Genetic Analysis Shows Early Contact Between South Americans and Polynesians
New evidence is emerging about the links between Polynesian and South American populations in the Pacific before the arrival of the Europeans. The theory that South Americans first colonized Easter Island, and other islands, was often considered to be faintly ridiculous. However new genetic studies show that it may be partly true. It appears that Polynesians met South Americans around 1150 AD. This could radically transform the history of the Pacific and also that of Latin America.
In 1947 the famous Norwegian explorer Thor Heyerdahl, in his craft the Kon-Tiki, sailed from Peru to Polynesia. This was a remarkable journey and made Heyerdahl world famous. This journey was also an attempt to prove his migration theory. The Norwegian argued that “Polynesia was initially populated by South Americans,” according to Nature. For decades, this idea has not been taken seriously in the academic community.
Sunrise at the Tongariki site on Easter Island. (Andres Moreno-Estrada / Nature)
Evidence of Pre-Colombian Contact
However, evidence has emerged that appears to prove that there were some pre-Columbian contacts between South America and Polynesia. Scientists found that the sweet potatoes found on many Pacific Islands originated on the continent of America. They then made their way across Polynesia roughly a millennium ago. The National Geographic reports that “the Polynesian name for the root vegetable— kuumala—resembles its names in the Andean Quechua language: kumara and cumal.” On the other hand, the birdman competition that used to take place on Rapa Nui, another name for Easter Island, has similarities to cultic practices from South America. These similarities persuaded a team of geneticists to examine if there was any genetic link between the two populations separated by thousands of miles of Pacific Ocean.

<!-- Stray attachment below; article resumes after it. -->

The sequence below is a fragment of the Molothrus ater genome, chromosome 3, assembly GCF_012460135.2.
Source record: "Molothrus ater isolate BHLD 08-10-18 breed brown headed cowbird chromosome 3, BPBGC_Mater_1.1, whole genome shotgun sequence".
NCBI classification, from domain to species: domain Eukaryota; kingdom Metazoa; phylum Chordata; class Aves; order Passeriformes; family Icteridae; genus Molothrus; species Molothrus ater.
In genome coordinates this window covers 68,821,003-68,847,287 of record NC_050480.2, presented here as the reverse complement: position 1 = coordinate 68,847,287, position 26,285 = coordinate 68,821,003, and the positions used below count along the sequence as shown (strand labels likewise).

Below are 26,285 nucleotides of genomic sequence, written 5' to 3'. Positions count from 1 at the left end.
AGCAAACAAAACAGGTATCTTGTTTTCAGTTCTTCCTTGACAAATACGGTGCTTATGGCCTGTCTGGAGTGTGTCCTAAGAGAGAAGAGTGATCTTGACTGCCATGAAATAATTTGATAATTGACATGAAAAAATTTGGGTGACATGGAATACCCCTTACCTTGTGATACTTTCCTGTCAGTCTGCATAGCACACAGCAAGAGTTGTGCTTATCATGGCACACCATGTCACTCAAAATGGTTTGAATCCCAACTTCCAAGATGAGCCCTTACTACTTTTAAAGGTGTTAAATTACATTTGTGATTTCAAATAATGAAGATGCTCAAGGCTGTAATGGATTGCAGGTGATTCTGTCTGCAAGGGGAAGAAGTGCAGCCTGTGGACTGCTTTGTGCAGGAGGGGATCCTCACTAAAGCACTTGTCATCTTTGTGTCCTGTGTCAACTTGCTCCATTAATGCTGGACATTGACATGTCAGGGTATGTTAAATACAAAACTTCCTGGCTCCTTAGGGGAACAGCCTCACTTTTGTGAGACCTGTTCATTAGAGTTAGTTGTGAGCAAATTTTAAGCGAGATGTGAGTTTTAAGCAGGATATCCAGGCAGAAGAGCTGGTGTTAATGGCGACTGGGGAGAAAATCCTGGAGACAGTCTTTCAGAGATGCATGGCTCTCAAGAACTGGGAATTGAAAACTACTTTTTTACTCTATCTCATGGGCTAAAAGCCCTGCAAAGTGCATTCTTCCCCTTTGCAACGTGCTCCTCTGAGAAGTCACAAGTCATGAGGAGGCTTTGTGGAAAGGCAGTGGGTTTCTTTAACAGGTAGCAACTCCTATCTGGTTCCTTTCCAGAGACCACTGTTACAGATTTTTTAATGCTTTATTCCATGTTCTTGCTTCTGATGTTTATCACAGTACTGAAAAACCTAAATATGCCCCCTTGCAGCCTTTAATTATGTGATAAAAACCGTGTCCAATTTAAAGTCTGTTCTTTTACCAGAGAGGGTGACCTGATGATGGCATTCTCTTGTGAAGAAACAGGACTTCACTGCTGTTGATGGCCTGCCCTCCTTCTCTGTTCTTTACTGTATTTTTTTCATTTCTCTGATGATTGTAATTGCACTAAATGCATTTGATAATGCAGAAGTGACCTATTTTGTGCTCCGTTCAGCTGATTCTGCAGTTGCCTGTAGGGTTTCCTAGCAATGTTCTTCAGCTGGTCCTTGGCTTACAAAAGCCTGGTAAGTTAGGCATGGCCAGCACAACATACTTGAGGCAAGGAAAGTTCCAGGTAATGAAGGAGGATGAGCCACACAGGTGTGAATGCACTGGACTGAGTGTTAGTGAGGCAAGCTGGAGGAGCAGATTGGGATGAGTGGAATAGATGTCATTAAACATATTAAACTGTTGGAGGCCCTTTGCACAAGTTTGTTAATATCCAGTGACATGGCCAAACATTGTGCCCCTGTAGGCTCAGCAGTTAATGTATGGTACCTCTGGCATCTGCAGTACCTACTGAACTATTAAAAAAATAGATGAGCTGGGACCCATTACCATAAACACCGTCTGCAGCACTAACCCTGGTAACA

An earlier 2014 study had found that some inhabitants of Rapa Nui had genes that were inherited from indigenous South Americans. However, the latest study decided to collect samples from seventeen Pacific island communities and fifteen Native American populations from the Pacific coast of South America to detect any genetic signatures to demonstrate historic contacts with Latin America. The National Geographic quotes Andrés Moreno-Estrada, a Mexican geneticist, as saying that “previous studies have been only focusing on the possibility of [Rapa Nui] being the point of contact” and his team wanted to explore other possibilities.
Genetic analysis appears to prove that Polynesians have genetic roots tracing back to diverse regions across the Pacific and the Americas, denoting the mixed origin of the population. (Ruben Ramos-Mendoza / Nature)
Genetic Analysis: Relationship Between Polynesians and Native South Americans
According to Nature News and Views, the teams' research involved comparing the “dominant Polynesian DNA markers with those of people from other regions.” Their findings were analyzed using ADMIXTURE software which allowed them to identify the genes of a person and their geographic origins. What they discovered was amazing.